Mission 89 & Istanbul Bilgi University Hold Round Table

Mission 89 & Istanbul Bilgi University Hold Round Table


On June 9th, Mission ‘89 and Istanbul Bilgi University, jointly hosted a virtual round table that discussed “the impact of the coronavirus pandemic and restrictions imposed on the lives of migrant footballers in Istanbul”. The round table, co-moderated by Mission ‘89 Board Member, Yann Coelenbier and Faculty Member of the Sport Management Department at the Istanbul Bilgi University, Dr. Ilknur Hacisoftaoglu, invited experts from the fields of journalism, academia and city management to collectively address the difficulties faced by migrant athletes and victims of football trafficking in Istanbul, while encouraging cooperation and action at the institutional level.

Mr. Coelenbier outlined the importance of understanding the perspectives of both athletes and relevant stakeholder institutions, while encouraging a climate of cooperation and collective action, noting that “there is no one road to migration in sports. Every athlete has different motivations – but most importantly, they want to contribute and build a better future”.

In exploring the lived experiences of Istanbul’s migrant footballers, Dr. Hacisoftaoglu, who has been studying the topic for the past year, was clear in her assessment that “we have a problem in sports, particularly in football; the scale of the industry has made it a common destination for migrant footballers around the world”.

Head of the African Community in Turkey, Julius Kugor, pointed to lack of job prospects, as well as recent regulations in the lower levels of Turkey’s football pyramid as particularly troubling developments for migrant footballers. “Two years ago the Turkish Football Federation ruled that foreigners cannot play in the 4th and 5th division, so it has become very tough for migrant players”, he said.

Bagis Erten, Journalist & Production Manager at Eurosport, was less optimistic in his outlook for migrant football players in the wake of COVID-19, pointing out that uncertain financial health in the lower divisions is likely to make the protection of migrant athletes a low priority. He was of the view that “the only hope for migrant athletes must come from civic society, as the football industry’s agenda will be too loaded to consider anything else”.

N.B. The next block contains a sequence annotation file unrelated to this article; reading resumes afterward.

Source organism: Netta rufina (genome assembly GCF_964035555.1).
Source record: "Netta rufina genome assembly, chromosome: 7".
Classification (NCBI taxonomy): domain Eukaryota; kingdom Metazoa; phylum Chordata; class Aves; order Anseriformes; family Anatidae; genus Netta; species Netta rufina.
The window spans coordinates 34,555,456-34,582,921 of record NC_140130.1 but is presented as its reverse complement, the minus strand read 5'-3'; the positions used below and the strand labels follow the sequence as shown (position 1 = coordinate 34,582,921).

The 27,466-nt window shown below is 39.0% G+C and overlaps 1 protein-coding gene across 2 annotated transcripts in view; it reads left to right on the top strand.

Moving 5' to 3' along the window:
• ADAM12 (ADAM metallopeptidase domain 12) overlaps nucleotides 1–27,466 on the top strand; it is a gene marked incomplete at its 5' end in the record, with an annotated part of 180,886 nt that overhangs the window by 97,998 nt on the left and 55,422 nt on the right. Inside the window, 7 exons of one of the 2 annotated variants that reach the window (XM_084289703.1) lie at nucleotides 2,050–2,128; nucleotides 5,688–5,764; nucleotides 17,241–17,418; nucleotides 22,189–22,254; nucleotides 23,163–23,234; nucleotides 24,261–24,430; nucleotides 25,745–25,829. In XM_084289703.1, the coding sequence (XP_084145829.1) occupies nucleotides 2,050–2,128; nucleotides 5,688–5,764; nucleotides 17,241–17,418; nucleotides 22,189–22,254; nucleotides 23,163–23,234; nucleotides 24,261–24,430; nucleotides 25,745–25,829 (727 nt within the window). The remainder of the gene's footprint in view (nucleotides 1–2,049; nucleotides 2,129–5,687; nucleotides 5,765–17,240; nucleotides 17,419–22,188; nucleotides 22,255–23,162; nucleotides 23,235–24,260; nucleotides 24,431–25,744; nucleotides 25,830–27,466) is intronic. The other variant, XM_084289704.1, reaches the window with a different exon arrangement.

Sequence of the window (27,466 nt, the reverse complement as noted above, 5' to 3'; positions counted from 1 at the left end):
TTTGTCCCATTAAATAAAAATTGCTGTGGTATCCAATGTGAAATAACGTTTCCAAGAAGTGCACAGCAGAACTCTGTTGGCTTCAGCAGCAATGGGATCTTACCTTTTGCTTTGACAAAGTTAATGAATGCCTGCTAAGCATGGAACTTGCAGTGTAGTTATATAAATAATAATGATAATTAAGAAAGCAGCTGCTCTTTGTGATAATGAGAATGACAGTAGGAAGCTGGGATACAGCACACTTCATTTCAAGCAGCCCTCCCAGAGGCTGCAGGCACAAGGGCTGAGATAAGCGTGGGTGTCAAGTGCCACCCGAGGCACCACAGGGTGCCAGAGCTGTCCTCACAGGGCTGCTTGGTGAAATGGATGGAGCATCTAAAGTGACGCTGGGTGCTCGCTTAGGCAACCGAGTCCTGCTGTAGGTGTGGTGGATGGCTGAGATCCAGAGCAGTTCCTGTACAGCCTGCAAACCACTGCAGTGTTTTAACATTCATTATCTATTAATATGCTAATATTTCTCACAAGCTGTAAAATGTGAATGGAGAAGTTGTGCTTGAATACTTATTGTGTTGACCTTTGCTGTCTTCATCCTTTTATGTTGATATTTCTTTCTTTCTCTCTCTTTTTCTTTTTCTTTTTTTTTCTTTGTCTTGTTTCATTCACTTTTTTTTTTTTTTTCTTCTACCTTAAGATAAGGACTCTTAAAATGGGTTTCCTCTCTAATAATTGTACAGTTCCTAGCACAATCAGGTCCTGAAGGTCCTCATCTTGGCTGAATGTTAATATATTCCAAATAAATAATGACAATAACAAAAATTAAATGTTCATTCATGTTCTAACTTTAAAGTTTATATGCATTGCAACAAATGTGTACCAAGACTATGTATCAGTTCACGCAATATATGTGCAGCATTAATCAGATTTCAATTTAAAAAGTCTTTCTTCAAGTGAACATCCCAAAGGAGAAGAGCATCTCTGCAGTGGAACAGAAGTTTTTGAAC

At the institutional level, however, there appears to be enthusiasm for action. According to Coordinator of the Istanbul Metropolitan Municipality’s Migration Unit, Simten Birsoz, they have expanded basic protection services to migrants in the city (providing nearly

8000 support packages thus far), while they continue to assess their action plan, which involves “creating harmonization opportunities between migrants and host communities and making municipal activities inclusive to migrants, including recreational sports funding”.

There was acknowledgment that those at the top of the Turkish football pyramid also have their part to play, through lobbying and public awareness campaigns. “Galatasaray are not part of the problem, but we can be part of the solution”, stated Istanbul Bilgi University Professor and Galatasary S.K. Board Member Emre Erdogan.

Mission89 Board Member Yann Coelenbier, ended the round table by emphasizing the power of cooperative discussions in tackling societal problems facing migrant athletes. “Cooperation is to create empowerment. We have clubs with resources, we have municipalities with the capacity to integrate and recognize, and we have athletes who wish to take action,” he concluded.


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